But the real surprise in the film is Kristen Stewart, who plays Binoche's trusted assistant and perhaps even lover. At 24, Stewart has had her own share of tabloid-packed stories, but here she shines.
Chinese master Zhang Yimou's new film Coming Home deals with a man who returns home to his wife after spending 10 years in jail during the Cultural Revolution.
The title has a more immediate meaning.
After making fantastic big budget films like Hero and House of Flying Daggers, Zhang has returned home to the territory of quieter dramas -- Red Sorghum, Ju Dou and Raise the Red Lantern -- that made him an international sensation.
In Coming Home Zhang once again works with his one-time favourite actress Gong Li, who plays a retired school teacher with an adult daughter, and longing for her husband's return. The years of waiting take a toll on her. By the time the man returns, the woman is lost in a dementia-like state and does not recognise him.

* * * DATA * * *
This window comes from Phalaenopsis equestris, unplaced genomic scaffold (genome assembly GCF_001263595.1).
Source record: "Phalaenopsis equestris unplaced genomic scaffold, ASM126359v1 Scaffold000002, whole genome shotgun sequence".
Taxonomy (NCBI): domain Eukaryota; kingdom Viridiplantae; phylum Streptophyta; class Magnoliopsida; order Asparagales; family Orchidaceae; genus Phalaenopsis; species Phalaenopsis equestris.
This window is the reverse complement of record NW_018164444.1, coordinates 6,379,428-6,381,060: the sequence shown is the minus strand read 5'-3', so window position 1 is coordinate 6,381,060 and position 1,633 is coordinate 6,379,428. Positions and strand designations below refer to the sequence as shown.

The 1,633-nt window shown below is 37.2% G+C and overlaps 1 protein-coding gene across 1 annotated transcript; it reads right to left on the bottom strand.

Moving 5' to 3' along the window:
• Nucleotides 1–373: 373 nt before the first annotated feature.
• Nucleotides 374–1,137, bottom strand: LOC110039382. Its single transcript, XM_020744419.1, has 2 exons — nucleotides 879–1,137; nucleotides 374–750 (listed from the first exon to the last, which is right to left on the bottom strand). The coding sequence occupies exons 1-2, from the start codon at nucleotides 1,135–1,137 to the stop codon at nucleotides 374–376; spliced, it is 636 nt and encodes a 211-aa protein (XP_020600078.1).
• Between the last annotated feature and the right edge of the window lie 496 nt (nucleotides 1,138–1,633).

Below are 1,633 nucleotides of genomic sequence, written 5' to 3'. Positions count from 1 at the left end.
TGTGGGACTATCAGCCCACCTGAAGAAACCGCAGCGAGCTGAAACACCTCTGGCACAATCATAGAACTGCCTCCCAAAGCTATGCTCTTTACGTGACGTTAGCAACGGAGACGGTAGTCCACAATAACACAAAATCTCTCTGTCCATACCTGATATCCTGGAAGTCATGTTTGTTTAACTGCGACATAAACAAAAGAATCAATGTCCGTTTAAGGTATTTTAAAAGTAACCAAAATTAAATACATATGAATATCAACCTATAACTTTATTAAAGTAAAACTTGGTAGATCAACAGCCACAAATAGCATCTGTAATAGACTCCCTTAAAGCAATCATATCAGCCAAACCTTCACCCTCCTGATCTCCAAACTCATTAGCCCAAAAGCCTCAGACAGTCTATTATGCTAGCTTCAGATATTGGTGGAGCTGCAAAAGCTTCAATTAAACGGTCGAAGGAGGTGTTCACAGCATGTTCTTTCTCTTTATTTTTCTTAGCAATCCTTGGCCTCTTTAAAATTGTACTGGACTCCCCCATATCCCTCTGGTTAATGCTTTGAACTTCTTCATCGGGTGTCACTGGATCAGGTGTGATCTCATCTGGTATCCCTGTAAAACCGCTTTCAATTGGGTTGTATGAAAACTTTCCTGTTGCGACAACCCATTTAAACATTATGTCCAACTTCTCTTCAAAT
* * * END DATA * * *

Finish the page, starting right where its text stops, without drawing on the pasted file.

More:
It is a terribly tragic film capturing the ordinary life of Chinese citizens during the harsh days of Communism under Mao Zedong. Zhang is in his best form here.
The Crow's Egg
First-time Tamil filmmaker M Manikandan and his producers Dhanush and Vetri Maaran have made an utterly charming film about two brothers living in a slum in Chennai.
Their lives are harsh -- the mother works hard, the father is in jail, but the kids, played by first-time actors, Ramesh (he has only one name) and Ramesh Thilaganathan, have amazing spirit.
The premise of the film is simple. A pizzeria opens across the street from the slum and the brothers want to eat there. Most of the film focuses on the kids finding ways to earn money to achieve this goal.